Latest Issue of Science News


Groomed for Trouble: Mice yield obsessive-compulsive insights

Neuroscientist Guoping Feng and his colleagues had a simple plan. They would breed mice lacking a particular gene in order to probe the brain effects of the protein produced by that gene. To the scientists' surprise, they found that these gene-deprived animals provide a rudimentary rodent model of obsessive-compulsive disorder (OCD), a poorly understood psychiatric ailment that affects nearly 1 in 50 people.

The team, primarily from Duke University Medical Center in Durham, N.C., reports that mice missing this gene appear to be fine for their first 4 to 6 months. Then they begin to groom themselves excessively, which results in hair loss and skin injuries. They also display heightened anxiety. Compared with genetically intact mice, the gene-deprived animals are slower to enter and quicker to exit risky settings, such as open spaces.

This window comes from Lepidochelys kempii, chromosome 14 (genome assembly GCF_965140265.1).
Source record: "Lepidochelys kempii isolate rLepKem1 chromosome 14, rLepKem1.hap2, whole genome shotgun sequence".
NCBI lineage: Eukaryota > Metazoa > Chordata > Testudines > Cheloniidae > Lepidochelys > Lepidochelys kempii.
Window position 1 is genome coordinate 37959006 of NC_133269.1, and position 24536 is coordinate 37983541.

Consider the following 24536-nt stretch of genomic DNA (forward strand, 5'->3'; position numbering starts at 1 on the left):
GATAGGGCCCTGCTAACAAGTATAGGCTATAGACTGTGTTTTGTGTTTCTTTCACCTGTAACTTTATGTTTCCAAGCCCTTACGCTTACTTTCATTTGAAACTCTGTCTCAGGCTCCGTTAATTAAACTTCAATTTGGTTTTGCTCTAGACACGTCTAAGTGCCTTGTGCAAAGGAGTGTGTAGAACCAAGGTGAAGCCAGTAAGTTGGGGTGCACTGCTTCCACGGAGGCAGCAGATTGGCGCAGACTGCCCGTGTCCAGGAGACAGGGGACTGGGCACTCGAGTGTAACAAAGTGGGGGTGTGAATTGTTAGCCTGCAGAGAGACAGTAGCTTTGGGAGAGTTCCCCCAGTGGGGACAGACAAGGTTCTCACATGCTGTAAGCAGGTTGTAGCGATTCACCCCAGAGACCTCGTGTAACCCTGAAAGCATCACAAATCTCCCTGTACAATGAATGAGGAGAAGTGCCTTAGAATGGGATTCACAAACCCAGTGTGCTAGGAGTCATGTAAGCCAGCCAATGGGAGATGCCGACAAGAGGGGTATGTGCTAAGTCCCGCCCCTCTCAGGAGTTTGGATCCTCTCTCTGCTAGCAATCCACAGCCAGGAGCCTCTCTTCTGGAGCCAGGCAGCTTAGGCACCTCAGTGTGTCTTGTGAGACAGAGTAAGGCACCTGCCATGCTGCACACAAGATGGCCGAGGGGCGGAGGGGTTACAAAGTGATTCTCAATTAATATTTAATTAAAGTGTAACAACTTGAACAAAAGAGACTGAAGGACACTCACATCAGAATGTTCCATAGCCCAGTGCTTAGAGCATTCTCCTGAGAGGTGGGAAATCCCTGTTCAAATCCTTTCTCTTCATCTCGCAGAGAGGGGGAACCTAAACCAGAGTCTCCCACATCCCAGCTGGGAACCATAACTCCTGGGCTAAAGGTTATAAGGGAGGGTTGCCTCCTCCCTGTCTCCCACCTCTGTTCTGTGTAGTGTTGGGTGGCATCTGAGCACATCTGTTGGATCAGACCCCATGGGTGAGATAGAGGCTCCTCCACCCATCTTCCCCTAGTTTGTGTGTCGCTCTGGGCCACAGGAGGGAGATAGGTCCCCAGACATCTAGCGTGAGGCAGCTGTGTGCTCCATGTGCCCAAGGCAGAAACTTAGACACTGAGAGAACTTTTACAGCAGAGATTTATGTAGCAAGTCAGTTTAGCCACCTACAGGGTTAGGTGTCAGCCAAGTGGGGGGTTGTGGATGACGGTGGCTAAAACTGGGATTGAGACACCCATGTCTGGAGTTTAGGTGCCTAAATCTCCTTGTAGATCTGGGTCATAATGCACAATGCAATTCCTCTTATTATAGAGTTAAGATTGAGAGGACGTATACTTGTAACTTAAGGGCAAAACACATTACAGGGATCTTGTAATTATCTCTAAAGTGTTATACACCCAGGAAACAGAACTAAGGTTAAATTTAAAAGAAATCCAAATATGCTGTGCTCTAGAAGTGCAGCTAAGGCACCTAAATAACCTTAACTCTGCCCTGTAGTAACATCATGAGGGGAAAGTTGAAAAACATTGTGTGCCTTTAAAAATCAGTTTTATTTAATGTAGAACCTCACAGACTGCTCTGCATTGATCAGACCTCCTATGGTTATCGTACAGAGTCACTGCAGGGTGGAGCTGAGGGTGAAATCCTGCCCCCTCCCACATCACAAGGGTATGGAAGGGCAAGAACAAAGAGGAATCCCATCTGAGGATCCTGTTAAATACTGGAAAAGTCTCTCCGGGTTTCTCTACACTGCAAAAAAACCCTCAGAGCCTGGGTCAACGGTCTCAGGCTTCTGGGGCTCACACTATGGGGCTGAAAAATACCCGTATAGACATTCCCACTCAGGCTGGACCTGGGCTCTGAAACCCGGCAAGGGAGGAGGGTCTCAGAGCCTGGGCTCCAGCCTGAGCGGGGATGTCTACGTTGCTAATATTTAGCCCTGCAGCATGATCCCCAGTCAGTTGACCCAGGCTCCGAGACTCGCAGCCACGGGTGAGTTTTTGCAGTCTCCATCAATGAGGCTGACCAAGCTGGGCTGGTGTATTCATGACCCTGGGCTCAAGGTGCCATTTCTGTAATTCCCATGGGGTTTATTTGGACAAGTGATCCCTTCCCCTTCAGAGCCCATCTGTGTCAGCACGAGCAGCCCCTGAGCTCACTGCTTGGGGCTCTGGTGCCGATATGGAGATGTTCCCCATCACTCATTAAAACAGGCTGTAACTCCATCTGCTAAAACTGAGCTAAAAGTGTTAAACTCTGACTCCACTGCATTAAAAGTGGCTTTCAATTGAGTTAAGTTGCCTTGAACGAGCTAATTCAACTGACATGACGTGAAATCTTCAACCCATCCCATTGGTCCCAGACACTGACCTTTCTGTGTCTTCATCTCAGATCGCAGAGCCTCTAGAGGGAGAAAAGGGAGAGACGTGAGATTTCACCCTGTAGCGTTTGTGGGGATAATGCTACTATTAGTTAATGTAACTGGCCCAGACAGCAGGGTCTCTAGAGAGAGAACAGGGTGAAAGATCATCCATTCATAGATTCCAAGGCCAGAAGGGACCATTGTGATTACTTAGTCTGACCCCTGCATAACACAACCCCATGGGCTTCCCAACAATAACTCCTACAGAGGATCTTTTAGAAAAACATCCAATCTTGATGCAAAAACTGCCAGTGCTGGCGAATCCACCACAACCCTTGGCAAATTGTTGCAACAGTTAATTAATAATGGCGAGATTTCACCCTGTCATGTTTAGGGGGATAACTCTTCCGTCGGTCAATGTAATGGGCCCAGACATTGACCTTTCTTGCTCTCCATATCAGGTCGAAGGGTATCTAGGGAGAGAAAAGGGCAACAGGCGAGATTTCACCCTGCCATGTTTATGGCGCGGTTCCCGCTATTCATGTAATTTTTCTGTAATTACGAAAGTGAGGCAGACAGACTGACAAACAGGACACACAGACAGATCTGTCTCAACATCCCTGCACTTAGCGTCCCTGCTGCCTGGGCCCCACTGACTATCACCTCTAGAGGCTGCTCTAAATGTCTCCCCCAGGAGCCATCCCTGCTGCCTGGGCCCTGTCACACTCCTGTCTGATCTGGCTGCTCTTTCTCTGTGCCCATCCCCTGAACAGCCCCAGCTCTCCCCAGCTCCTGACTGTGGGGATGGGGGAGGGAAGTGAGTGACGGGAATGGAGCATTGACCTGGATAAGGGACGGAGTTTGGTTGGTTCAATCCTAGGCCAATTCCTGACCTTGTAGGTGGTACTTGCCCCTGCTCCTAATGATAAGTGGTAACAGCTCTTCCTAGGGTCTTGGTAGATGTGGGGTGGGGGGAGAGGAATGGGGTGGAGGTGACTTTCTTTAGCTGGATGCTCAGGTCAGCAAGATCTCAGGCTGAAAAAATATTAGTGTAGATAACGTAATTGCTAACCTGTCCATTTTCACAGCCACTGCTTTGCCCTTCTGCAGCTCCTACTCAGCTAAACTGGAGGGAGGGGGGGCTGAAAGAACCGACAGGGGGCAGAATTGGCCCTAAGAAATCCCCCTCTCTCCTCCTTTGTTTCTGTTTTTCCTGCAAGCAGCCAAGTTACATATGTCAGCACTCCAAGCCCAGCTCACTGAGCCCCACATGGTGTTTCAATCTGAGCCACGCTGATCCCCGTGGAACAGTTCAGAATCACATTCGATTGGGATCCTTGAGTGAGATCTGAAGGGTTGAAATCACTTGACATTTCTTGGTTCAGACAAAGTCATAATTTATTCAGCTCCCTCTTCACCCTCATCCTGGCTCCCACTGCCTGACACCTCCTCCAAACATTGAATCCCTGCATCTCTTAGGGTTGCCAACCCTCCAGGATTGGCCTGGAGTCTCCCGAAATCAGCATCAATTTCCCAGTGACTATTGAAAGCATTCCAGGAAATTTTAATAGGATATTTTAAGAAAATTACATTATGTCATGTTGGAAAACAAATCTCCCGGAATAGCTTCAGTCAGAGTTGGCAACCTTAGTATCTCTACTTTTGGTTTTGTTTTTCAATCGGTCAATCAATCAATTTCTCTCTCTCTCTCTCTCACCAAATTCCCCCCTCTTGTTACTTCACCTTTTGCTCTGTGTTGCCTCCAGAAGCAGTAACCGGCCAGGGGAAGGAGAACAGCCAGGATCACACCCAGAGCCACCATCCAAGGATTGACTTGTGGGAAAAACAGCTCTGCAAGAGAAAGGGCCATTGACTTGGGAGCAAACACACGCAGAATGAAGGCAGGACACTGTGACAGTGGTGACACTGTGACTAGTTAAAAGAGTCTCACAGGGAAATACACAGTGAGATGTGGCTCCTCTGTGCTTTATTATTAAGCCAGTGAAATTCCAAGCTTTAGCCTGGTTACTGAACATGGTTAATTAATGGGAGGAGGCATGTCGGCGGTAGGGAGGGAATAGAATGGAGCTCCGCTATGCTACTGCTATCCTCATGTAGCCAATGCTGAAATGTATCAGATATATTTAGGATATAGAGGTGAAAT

Note: To comment, Science News subscribing members must now establish a separate login relationship with Disqus. Click the Disqus icon below, enter your e-mail and click “forgot password” to reset your password. You may also log into Disqus using Facebook, Twitter or Google.

This article is available only to subscribing members. Join SSP today or Log in.